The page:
About this item:

496 Views | 393 Downloads

Author Notes:

Address reprint requests to Andres Pelaez, MD, Emory University School of Medicine, Ste F-520, 1364 Clifton Rd NE, Atlanta, GA 30322. apelaez@emory.edu.



  • Science & Technology
  • Life Sciences & Biomedicine
  • Immunology
  • Surgery
  • Transplantation

Gastroesophageal Reflux Disease Is Associated With an Increased Rate of Acute Rejection in Lung Transplant Allografts

Show all authors Show less authors


Journal Title:

Transplantation Proceedings


Volume 42, Number 7


, Pages 2702-2706

Type of Work:

Article | Post-print: After Peer Review


Purpose: Gastric fundoplication (GF) for gastroesophageal reflux disease (GERD) may protect against the progression of chronic rejection in lung transplant (LT) recipients. However, the association of GERD with acute rejection episodes (ARE) is uncertain. This study sought to identify if ARE were linked to GERD in LT patients. Methods: This single-center retrospective observational study, of patients transplanted from January 1, 2000, to January 31, 2009, correlated results of pH probe testing for GERD with ARE (≥International Society for Heart and Lung Transplantation A1 or B1). We compared the rates of ARE among patients with GERD (DeMeester Score > 14.7) versus without GERD as number of ARE per 1,000 patient-days after LT. Patients undergoing GF prior to LT were excluded. Results: The analysis included 60 LT subjects and 9,249 patient-days: 33 with GERD versus 27 without GERD. We observed 51 ARE among 60 LT recipients. The rate of ARE was highest among patients with GERD: 8.49 versus 2.58, an incidence density ratio (IDR) of 3.29 (P = .00016). Upon multivariate negative binomial regression modeling, only GERD was associated with ARE (IDR 2.15; P = .009). Furthermore, GERD was associated with multiple ARE (36.4% vs 0%; P < .0001) and earlier onset compared with patients without GERD: ARE proportion at 2 months was 0.55 versus 0.26 P = .004). Conclusion: In LT recipients, GERD was associated with a higher rate, multiple events, and earlier onset of ARE. The efficacy of GF to reduce ARE among patients with GERD needs further evaluation.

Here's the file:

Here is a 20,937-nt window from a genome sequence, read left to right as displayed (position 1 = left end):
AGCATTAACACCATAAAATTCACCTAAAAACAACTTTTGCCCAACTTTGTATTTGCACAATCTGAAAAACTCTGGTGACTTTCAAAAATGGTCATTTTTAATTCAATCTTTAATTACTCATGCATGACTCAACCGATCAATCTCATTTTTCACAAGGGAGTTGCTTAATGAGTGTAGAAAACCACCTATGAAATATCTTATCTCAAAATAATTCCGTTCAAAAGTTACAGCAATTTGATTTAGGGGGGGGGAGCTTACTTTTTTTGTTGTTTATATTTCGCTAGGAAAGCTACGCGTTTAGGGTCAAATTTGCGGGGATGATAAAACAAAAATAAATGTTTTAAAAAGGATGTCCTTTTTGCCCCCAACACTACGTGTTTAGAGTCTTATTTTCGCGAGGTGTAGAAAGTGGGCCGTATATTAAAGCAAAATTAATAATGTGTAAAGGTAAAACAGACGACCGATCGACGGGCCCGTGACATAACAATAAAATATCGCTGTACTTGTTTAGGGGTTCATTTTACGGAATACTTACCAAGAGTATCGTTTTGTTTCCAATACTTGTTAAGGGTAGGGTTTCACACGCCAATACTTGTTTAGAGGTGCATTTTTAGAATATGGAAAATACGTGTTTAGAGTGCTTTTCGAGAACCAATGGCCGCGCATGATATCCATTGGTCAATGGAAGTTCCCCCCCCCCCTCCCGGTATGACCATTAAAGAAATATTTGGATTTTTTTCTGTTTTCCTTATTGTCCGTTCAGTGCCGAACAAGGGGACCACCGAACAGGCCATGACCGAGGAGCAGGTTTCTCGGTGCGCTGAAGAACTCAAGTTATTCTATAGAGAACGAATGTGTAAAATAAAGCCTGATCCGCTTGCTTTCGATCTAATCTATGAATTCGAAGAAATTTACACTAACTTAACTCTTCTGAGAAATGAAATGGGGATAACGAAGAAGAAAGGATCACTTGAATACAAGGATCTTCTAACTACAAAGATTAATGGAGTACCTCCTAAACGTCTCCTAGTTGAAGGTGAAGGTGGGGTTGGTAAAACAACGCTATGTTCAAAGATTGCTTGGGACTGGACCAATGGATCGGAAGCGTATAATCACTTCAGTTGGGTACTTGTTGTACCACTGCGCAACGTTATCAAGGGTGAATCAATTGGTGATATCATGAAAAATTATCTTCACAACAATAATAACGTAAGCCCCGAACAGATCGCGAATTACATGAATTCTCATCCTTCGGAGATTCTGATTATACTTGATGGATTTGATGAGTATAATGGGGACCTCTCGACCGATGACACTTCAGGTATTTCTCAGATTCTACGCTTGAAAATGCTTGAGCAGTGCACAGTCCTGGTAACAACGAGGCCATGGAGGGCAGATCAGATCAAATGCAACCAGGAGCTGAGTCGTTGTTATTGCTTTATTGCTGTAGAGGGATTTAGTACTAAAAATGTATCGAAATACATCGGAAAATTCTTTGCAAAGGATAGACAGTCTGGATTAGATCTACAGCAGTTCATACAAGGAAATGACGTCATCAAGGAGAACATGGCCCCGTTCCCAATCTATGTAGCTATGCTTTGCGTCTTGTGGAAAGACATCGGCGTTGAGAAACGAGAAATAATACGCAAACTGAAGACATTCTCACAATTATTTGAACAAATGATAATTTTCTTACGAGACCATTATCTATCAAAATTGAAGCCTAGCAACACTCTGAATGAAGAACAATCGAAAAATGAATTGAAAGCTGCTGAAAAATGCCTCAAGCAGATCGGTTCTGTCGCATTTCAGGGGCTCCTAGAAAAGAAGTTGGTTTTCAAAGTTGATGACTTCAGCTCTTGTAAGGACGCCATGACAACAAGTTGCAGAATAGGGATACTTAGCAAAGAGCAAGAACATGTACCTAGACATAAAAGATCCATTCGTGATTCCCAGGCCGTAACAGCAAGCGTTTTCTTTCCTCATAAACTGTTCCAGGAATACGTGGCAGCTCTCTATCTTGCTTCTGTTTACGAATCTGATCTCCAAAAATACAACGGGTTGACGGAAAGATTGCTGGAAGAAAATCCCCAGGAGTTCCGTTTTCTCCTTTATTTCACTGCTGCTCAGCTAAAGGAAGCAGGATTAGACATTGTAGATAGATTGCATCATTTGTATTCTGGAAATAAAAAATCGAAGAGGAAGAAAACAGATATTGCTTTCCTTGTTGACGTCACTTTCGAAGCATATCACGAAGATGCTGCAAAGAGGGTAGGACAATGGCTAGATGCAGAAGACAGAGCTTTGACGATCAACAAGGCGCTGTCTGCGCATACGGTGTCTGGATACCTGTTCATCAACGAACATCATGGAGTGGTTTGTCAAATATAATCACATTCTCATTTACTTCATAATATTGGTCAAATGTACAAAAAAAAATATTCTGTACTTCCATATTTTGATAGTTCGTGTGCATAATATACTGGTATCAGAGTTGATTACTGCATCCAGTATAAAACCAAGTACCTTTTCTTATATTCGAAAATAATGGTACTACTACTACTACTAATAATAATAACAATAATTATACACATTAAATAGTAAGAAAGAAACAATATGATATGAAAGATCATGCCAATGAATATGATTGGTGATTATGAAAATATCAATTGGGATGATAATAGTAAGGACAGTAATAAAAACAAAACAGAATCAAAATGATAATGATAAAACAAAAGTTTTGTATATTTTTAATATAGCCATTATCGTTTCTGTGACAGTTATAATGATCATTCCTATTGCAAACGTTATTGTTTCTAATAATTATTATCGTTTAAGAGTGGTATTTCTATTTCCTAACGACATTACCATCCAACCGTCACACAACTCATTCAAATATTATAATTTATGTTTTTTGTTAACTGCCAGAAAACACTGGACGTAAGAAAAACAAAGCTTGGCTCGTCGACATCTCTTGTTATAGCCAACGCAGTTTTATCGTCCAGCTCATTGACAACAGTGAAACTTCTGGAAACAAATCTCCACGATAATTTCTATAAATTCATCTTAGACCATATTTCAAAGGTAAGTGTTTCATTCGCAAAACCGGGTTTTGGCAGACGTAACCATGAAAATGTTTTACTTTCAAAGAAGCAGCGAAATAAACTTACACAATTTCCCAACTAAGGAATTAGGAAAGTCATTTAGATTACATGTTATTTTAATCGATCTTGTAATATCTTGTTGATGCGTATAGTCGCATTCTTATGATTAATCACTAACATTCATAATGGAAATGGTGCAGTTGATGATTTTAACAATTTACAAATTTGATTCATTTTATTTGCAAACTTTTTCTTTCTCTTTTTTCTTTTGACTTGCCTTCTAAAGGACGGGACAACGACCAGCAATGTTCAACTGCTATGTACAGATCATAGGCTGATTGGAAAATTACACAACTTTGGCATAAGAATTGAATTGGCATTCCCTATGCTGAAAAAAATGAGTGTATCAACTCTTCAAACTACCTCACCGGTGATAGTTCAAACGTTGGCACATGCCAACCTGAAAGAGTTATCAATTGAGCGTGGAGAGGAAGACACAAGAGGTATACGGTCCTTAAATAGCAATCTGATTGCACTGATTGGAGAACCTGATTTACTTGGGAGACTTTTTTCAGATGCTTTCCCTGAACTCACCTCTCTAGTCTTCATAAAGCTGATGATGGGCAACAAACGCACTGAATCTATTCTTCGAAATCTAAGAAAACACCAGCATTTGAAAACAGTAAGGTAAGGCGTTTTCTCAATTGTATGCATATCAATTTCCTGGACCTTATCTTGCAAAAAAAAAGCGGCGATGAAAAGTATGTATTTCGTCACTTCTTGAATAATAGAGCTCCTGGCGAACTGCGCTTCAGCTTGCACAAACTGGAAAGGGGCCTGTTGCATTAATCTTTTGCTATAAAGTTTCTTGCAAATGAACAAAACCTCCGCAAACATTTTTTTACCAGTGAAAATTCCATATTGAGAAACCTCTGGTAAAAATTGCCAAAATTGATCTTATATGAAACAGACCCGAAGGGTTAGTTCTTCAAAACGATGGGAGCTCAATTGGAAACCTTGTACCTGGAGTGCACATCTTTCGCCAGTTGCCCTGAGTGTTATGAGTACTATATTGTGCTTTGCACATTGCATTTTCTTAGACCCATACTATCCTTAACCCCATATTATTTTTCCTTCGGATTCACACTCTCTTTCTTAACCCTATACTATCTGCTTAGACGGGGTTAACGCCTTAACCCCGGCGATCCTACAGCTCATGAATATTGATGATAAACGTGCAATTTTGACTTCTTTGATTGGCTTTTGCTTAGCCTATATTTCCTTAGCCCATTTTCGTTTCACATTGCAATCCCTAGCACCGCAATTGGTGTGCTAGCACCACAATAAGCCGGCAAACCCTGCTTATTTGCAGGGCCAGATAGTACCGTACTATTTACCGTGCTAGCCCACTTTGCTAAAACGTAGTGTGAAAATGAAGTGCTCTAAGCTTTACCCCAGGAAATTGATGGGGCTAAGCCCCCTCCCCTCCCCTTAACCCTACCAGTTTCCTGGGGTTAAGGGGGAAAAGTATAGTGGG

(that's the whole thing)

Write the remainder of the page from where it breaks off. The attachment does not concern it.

Copyright information:

© 2010 by Elsevier Inc.

This is an Open Access work distributed under the terms of the Creative Commons Attribution-NonCommercial-NoDerivatives 4.0 International License (http://creativecommons.org/licenses/by-nc-nd/4.0/).

Creative Commons License

Export to EndNote